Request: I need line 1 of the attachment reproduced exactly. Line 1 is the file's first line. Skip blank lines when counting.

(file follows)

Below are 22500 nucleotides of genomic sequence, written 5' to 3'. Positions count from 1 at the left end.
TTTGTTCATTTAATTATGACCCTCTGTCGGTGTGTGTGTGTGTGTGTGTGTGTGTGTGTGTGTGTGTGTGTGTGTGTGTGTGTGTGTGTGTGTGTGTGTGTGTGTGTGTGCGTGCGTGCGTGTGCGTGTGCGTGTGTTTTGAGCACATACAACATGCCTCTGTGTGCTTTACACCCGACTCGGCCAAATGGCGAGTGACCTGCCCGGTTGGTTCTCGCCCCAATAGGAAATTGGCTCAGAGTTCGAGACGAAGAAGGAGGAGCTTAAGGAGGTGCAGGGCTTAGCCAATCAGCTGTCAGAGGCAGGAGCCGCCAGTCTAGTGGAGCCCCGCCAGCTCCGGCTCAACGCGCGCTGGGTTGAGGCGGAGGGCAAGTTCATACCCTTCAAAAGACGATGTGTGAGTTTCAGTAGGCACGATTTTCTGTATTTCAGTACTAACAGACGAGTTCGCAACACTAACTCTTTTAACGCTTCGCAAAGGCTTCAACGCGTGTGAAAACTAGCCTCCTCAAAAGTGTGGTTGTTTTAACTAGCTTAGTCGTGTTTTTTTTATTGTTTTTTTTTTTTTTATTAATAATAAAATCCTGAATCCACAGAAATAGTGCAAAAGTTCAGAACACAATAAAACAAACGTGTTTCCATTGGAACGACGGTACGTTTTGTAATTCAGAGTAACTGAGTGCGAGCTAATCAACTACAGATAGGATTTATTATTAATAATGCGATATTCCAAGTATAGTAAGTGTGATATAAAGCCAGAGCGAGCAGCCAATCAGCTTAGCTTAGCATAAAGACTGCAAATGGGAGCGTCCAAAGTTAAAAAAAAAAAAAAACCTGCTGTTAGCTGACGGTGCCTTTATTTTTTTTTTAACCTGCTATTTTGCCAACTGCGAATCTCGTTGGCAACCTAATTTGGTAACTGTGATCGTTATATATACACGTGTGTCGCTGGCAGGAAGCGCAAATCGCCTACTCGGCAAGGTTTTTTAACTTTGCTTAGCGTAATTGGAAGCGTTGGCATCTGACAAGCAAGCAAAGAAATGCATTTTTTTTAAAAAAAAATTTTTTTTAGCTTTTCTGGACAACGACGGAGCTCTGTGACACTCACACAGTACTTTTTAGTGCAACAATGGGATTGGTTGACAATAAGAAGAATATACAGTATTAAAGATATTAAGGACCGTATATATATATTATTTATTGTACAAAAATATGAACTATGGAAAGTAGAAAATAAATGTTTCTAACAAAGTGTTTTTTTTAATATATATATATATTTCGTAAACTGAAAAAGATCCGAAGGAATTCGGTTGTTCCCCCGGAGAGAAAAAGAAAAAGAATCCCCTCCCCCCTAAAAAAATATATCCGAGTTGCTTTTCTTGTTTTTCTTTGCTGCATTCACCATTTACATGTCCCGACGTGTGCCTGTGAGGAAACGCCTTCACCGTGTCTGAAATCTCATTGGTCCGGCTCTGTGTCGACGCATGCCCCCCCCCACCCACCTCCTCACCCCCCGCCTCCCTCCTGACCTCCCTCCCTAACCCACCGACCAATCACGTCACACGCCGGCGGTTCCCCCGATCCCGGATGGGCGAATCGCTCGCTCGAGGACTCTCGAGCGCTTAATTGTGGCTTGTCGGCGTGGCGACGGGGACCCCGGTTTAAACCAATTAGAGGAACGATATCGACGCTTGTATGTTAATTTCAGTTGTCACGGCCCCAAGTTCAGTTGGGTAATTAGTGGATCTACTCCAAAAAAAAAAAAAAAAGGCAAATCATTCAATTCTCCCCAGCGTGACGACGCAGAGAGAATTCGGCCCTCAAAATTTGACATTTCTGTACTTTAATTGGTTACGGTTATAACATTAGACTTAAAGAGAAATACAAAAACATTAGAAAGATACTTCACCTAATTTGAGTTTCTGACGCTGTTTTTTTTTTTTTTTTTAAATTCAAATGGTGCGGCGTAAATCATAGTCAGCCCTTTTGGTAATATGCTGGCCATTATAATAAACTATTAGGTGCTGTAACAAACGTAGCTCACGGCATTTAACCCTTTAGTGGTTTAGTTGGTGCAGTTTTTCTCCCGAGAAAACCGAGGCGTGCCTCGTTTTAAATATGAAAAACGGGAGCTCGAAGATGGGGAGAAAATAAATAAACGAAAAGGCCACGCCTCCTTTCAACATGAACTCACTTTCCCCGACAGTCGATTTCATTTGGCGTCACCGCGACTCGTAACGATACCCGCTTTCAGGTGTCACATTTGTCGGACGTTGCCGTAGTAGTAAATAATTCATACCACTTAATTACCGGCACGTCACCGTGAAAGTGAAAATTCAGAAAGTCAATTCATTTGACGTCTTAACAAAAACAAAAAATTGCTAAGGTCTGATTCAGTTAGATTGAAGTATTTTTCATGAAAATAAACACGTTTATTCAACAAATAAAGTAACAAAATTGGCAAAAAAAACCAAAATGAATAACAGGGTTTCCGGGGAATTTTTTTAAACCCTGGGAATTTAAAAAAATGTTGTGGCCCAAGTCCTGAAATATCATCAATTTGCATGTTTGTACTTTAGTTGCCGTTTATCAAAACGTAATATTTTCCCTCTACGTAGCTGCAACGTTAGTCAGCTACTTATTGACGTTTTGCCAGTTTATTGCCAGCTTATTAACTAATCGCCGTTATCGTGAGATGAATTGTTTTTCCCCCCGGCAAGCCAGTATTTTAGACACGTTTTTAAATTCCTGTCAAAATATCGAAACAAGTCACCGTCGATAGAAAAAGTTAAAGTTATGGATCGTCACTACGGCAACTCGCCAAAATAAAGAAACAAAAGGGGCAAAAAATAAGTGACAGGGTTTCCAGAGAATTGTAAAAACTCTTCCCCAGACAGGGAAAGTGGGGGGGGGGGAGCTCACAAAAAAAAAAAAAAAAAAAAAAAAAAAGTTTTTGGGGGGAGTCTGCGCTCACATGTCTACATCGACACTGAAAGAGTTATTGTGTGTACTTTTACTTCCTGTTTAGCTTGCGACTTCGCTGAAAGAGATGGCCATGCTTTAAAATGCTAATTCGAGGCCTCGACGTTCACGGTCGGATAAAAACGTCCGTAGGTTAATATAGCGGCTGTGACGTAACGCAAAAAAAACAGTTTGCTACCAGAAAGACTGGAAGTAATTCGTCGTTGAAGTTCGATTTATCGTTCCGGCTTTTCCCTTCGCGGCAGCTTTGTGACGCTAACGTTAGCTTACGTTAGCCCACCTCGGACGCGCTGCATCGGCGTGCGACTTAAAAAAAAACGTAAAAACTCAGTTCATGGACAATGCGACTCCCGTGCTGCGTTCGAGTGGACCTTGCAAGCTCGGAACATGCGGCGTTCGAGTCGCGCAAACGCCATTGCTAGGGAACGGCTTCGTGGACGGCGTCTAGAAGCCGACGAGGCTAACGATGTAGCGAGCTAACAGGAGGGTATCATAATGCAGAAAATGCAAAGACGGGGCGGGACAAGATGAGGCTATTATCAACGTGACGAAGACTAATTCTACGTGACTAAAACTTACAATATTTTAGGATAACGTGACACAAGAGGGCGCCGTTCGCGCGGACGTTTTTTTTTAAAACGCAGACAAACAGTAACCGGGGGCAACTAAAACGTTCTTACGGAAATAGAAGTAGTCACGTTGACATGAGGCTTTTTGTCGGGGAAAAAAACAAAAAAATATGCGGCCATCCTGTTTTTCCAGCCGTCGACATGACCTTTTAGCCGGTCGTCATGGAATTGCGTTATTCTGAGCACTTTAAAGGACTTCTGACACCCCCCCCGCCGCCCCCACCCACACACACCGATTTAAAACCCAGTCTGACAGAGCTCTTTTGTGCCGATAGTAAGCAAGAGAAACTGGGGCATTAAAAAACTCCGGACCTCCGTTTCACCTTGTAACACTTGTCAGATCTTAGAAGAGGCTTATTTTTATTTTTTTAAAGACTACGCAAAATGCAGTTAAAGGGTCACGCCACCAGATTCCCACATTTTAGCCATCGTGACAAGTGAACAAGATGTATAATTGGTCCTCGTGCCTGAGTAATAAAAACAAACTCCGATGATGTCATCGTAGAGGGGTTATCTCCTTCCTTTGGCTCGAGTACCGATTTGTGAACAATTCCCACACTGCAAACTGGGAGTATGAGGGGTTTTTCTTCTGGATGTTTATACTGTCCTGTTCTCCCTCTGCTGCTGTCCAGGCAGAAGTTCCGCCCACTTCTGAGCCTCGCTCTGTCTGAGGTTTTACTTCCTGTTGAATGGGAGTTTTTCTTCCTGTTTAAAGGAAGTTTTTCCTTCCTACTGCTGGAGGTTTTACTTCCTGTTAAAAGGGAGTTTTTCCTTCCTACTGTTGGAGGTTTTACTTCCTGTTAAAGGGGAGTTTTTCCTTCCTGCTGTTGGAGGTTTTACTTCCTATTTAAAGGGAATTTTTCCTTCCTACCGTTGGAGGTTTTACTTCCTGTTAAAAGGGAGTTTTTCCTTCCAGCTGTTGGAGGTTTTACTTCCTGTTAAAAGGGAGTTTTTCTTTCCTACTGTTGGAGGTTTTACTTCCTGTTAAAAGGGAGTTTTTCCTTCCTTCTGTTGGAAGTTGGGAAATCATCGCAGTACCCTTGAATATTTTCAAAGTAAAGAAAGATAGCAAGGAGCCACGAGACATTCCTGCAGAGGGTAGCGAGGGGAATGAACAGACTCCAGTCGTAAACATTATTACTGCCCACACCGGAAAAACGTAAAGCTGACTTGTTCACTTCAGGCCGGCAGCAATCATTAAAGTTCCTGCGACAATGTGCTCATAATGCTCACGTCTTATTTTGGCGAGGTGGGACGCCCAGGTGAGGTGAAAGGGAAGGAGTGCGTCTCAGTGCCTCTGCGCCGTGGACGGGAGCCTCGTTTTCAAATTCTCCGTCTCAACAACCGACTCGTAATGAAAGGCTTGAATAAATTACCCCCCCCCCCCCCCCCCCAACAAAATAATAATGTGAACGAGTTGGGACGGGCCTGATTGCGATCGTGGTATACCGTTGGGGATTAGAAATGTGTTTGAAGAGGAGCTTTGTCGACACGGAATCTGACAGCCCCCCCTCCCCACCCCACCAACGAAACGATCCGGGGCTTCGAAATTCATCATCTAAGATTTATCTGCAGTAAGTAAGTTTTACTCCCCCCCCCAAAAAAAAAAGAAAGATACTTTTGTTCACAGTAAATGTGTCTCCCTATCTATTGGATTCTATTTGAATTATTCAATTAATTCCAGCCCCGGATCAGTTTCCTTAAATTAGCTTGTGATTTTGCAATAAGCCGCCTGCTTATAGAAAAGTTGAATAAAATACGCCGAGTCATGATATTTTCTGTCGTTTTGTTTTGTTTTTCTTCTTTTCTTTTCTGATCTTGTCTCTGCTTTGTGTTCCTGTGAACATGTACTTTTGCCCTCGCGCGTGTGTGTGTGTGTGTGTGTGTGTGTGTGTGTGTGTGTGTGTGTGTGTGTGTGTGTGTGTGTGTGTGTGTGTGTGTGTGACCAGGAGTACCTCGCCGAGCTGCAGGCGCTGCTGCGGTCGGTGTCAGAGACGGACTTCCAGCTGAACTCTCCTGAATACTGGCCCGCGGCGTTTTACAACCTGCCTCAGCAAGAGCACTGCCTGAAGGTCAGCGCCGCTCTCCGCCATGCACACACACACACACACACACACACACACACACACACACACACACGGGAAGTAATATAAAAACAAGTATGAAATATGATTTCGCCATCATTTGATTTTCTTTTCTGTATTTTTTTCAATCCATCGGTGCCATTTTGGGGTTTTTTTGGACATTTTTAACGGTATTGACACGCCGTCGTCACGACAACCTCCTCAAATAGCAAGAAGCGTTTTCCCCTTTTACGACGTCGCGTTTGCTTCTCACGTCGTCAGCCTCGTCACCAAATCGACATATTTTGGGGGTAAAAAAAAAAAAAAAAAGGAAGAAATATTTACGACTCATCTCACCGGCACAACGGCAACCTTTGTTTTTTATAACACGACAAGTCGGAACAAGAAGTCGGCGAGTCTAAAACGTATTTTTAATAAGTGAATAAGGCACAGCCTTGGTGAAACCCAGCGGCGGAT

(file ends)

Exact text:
Below are 22500 nucleotides of genomic sequence, written 5' to 3'. Positions count from 1 at the left end.